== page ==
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Online Behavioral Targeting

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Online Behavioral Targeting has been defined as “the alignment of ads with users whose online behavior implies interest in a particular product or service,” (InternetRetailer, 2006), in effect, what happens is that a consumer who regularly visits sites and blogs pertaining to automobiles might see an ad involving cars when he logs on into a magazine or news website.  Online Behavior Targeting is a very effective method of advertising, according to surveys:  “of those marketers using behavioral targeting, 35% said they are experiencing more click-throughs; 26%, more conversions; 21%, an increased return-on-investment; 16%, increased trust or brand affinity; and 2%, needed to buy fewer impressions”(InternetRetailer, 2006).

The secret behind the success of Online Behavior Targeting is catering to each and every consumer what he wants, through “profiling consumers’ online and offline habits in detail, advertisers are able to direct very specific advertising messages to individual consumers” (Jones, 2008).

Online Behavioral Targeting:  A Threat to Privacy

            A person’s right to privacy is guaranteed by the Fourth Amendment.  In the case of Berger v. New York (388 U.S. 59 [1967]), the court held that electronic surveillance is a type of search and seizure, thus, is illegal and is a violation of ones right to privacy.  This doctrine was later qualified by Katz v.  United States (389 U.S. 354-59 [1967]), which states that the government may resort to electronic surveillance if the proper agency acquires a judicial order allowing such intrusion.

The cases of Berger v New York and Katz v. United States laid down the requirements before a valid electronic surveillance may be done, however, this is not being followed by ad agencies when they resort to Online Behavioral Targeting. At first glance, online behavioral targeting seems harmless, however, careful analysis on how the advertising agencies are able to direct a specific ad to a specific person considering the number of people surfing the web at any given time will show that these advertising agencies are performing acts bordering on personal intrusions and violations of people’s right to privacy.  A specific example of an advertising agency using online behavioral targeting is NebuAd, according to this agency, they offer a twist to their customers which other ad agencies are not capable of, they boast that this “twist on behavior targeting is based upon monitoring individuals’ internet browsing habits through their ISP, essentially seeing all the sites and pages that a user visits” (Smith, 2007).

            The mere use of the word monitor should already place the consumer on caution that this agency is analyzing you and your habits, good or bad without your consent.  These ad agencies never tried to get any court order allowing intrusion to one’s online habits.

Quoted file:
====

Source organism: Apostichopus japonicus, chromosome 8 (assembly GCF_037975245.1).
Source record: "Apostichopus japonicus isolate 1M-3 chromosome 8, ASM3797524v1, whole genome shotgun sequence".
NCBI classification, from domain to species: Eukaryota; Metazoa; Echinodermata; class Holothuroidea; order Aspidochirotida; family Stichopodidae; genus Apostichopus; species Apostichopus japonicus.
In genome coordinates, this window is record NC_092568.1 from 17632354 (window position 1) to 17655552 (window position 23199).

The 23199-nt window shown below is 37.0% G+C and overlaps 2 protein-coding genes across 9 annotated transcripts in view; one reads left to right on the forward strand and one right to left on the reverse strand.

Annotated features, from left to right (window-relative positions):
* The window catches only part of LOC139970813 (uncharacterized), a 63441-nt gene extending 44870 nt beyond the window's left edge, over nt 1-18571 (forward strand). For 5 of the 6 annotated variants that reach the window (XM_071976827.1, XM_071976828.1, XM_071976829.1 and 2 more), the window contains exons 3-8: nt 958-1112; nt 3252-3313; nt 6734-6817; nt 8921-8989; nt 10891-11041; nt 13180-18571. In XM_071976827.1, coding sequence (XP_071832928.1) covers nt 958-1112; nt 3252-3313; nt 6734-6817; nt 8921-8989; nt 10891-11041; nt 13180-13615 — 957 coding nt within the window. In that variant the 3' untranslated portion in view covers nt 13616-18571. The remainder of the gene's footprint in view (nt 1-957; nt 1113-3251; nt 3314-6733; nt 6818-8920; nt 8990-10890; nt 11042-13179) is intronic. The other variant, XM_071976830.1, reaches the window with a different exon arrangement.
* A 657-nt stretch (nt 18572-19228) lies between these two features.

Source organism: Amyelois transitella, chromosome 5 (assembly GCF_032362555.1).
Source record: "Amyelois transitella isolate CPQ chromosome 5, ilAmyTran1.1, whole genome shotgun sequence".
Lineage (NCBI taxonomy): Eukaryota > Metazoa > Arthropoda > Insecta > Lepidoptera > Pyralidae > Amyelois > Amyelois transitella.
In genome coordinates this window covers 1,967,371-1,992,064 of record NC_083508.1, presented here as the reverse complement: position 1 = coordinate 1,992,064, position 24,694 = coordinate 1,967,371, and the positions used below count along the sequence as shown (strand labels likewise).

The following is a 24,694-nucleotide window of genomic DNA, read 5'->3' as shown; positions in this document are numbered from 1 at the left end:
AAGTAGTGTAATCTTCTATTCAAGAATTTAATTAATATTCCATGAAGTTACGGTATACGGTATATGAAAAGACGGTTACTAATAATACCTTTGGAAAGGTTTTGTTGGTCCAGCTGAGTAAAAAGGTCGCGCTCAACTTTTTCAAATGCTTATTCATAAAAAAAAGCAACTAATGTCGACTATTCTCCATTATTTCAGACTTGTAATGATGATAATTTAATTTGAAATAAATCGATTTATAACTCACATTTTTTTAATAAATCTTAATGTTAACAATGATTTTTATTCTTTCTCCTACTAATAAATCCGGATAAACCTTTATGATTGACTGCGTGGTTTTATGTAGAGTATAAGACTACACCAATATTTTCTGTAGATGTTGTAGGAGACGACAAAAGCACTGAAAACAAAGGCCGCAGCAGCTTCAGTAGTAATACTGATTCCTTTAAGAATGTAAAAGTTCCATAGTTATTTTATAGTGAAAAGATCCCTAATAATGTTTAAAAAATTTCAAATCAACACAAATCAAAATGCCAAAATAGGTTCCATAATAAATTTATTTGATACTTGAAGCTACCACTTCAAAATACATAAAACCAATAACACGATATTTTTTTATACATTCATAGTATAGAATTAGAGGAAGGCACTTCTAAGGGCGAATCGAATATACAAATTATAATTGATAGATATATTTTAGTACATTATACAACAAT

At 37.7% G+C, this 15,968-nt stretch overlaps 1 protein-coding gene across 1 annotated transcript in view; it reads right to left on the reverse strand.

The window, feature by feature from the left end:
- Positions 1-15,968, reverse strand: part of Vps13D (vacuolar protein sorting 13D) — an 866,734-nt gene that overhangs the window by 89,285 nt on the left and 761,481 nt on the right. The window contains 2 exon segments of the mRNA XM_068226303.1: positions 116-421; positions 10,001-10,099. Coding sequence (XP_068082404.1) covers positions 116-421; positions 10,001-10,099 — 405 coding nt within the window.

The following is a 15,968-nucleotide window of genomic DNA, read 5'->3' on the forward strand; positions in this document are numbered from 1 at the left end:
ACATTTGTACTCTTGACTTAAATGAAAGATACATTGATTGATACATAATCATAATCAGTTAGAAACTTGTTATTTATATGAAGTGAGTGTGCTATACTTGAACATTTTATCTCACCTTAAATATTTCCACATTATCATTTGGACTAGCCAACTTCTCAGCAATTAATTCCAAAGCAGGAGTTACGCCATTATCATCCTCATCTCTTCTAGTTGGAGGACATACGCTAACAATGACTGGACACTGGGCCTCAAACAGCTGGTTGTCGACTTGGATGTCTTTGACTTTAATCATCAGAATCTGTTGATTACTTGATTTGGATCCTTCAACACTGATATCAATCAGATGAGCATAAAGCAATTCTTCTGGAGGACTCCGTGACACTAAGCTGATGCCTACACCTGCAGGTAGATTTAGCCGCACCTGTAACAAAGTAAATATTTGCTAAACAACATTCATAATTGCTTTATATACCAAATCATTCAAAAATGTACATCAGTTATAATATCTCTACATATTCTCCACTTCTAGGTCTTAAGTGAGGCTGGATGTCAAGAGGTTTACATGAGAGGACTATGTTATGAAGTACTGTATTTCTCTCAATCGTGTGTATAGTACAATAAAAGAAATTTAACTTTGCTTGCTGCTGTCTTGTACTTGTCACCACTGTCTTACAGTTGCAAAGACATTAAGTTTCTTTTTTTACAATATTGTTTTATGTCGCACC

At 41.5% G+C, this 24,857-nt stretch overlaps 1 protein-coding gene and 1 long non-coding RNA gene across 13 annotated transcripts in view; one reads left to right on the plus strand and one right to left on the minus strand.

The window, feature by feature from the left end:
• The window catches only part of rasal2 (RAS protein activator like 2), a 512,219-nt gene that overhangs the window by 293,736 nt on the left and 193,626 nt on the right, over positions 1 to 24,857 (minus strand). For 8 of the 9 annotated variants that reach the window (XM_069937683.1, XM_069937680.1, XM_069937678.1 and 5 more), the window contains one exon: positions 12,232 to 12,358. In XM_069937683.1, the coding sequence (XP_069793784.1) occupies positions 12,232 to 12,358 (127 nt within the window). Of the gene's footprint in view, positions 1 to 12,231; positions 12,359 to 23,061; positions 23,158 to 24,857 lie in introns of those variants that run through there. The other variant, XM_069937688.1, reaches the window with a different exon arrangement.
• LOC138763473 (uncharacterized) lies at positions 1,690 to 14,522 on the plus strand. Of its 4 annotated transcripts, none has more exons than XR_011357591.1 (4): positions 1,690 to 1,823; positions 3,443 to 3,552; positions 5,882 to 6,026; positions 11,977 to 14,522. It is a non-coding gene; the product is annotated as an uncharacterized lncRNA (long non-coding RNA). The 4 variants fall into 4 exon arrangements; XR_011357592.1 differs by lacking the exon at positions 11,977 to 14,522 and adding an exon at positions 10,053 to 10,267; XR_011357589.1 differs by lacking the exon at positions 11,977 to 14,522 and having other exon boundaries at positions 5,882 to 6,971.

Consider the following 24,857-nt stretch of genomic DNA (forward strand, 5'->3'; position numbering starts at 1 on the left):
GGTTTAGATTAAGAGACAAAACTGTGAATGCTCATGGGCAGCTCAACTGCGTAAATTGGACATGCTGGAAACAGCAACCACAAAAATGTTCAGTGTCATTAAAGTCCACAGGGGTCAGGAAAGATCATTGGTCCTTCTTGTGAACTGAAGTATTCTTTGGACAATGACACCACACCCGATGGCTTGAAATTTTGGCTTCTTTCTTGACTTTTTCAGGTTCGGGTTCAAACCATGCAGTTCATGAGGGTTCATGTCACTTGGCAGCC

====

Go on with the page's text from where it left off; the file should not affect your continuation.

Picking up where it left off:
I believe that what I do in the internet is my own private thing and no agency government or otherwise should monitor my behavior for commercial gains.  By taking my behavior patterns and creating software that is capable of checking cookies in my computer to know what sites I have frequented, these agencies are crossing the line between harmless monitoring and electronic surveillance.

Countermeasures:  Legislations Targeting Online Behavioral Targeting

            The Federal Trade Commission is well informed of the fact of the existence of these ad agencies and how they get their data, the FTC is also aware that the methodology applied by these companies are violative of the Fourth Amendment.  In addressing the issue of Behavioral Targeting, the FTC, which I think is the best solution, has started to create legislation and other rules governing internet data gathering and behavioral data gathering through the web.

            These legislation and protocols are only the first in many that should be used by the Federal Trade Commission in combating the dangers of Online Behavioral Targeting.


Berger v. New York (388 U.S. 59 [1967])

InternetRetailer (23 March 2006). More marketers are using online behavioral targeting, Forrester says. Retrieved April 11, 2008 from http://www.internetretailer.com/internet/marketing-conference/80545-marketers-are-using-online-behavioral-targeting-forrester-says.html

Jones, K.C. (7 April 2008). FTC Divided Over Online ‘Behavioral Targeting’. Retrieved April 11, 2008, from http://www.informationweek.com/news/internet/policy/showArticle.jhtml?articleID=207100082

Katz v.  United States (389 U.S. 354-59 [1967])

Smith, C.S. (11 December 2007). NebuAd – New Twist on Behavioral Targeting for Online Ads. Retrieved April 11, 2008, from http://www.naturalsearchblog.com/archives/2007/12/11/nebuad-new-twist-on-behavioral-targeting-for-online-ads/

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